A shortage of affordable housing for larger families with four or more children is a big factor behind crowded conditions at the District’s main family homeless shelter in Southeast Washington. The shelter has been filled to capacity this winter,
with more than 900 people, including a record 600 children some nights.
Such families stay far longer than average in the converted rooms of the abandoned D.C. General Hospital, creating a bottleneck at a shelter initially intended to provide only temporary respite from the cold. One mother of 13 — five of whom lived with her in the shelter — was there for more than a year.
D.C. Department of Human Services officials say the rapidly gentrifying city has lost more than half of its affordable housing in the past decade. That makes it difficult to find an affordable house or apartment big enough for larger families, even with government help, they say.
“It’s always been more difficult for larger families, but it’s more acute now because prices are more expensive than they were even a year ago,” said Fred Swan, the agency’s family services administrator.
For that reason, large families were among the priority groups eligible for 250 rental assistance vouchers, for which the city allocated $4 million in June. But progress has been slow in finding accommodations. To date, just about half the vouchers have been given out.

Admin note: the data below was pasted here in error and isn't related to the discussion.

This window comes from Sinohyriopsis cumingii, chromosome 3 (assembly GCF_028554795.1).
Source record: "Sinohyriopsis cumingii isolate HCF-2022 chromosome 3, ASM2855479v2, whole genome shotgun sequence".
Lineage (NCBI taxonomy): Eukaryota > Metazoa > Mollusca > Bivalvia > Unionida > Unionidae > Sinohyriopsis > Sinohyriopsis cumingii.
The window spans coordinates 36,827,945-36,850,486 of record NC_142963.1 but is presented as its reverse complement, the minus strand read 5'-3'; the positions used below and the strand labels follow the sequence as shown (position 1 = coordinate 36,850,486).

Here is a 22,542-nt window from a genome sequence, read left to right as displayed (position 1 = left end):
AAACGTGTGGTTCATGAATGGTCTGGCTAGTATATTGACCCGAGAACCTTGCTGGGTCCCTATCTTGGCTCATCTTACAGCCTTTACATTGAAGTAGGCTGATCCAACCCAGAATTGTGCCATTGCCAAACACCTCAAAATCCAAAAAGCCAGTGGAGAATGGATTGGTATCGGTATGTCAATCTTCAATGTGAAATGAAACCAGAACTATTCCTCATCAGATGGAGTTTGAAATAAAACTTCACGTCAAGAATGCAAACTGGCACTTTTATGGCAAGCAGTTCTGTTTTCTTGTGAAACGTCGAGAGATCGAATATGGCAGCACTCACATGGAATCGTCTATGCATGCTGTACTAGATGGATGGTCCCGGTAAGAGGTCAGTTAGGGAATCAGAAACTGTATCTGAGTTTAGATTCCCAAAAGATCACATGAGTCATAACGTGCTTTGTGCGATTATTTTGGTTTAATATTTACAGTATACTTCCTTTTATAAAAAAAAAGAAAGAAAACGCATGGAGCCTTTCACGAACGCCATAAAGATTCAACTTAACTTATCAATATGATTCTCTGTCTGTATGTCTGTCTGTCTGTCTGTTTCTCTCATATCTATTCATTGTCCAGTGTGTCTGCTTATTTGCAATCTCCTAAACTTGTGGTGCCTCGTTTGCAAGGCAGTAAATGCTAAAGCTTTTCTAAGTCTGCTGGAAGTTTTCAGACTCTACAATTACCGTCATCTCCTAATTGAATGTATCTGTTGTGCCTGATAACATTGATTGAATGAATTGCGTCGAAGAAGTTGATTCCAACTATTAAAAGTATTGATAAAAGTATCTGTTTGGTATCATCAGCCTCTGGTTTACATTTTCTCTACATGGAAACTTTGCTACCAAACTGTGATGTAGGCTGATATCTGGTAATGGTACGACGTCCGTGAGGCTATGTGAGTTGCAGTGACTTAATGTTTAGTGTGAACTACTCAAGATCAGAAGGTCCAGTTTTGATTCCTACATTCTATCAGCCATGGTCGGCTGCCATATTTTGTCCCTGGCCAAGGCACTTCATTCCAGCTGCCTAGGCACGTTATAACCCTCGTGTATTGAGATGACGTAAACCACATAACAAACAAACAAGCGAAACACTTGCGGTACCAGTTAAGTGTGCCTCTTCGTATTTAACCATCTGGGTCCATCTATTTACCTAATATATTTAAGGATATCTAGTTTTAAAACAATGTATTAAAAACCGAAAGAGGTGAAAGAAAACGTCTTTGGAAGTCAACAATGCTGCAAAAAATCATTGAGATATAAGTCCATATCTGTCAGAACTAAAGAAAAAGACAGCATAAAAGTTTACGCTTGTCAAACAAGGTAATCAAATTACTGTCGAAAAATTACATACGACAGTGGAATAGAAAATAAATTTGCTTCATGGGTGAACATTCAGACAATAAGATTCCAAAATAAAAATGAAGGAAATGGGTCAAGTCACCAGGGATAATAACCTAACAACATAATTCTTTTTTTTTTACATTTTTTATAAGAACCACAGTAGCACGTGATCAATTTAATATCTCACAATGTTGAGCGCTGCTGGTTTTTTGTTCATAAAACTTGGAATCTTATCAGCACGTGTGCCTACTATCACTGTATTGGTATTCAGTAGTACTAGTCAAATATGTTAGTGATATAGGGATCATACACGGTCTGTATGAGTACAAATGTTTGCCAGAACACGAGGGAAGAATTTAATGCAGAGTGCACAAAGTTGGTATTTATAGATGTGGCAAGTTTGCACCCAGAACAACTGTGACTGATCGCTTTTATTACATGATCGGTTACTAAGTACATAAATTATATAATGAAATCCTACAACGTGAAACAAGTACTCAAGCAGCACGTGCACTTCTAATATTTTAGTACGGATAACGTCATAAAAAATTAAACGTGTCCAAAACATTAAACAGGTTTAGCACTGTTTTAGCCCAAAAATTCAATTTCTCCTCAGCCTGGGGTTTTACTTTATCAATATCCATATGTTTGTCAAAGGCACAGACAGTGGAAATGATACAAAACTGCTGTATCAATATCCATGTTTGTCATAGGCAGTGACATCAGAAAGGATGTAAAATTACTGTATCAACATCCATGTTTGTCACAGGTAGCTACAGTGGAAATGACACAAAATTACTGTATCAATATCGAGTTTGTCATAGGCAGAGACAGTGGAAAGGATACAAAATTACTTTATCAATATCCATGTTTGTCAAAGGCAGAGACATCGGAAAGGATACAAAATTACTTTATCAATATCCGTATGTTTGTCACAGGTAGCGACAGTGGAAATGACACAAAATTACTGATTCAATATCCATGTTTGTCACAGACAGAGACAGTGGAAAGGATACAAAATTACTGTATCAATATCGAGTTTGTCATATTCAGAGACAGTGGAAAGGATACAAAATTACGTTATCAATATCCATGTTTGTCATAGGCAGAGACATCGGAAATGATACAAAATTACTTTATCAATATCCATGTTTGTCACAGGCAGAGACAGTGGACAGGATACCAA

City agencies have made finding larger homes a priority. The search is hampered by the Department of Housing and Urban Development’s federal limits on rents for subsidized housing, which are $1,890 for three bedrooms and $2,374 for four bedrooms in this region, city officials say.
Mayor Vincent C. Gray (D) says he wants to allocate $100 million to create or build 10,000 affordable housing units in the coming months. The effort, details of which will be released next month, will include a combination of subsidized housing and renovated or newly built homes and apartments, some of which will benefit the city’s poorest residents.
“We’re trying to step up our efforts to get families quickly rehoused and and create more housing options,” Gray said, noting that the city spent more than $100 million on homeless services in the current budget.
Family homelessness in the city, up 74 percent since the economic downturn, has continued to increase, even as it has stagnated or dropped in neighboring jurisdictions. In addition to the nearly 600 children at D.C. General, 500 more are in overflow hotel rooms and other shelters, according to the Washington Legal Clinic for the Homeless.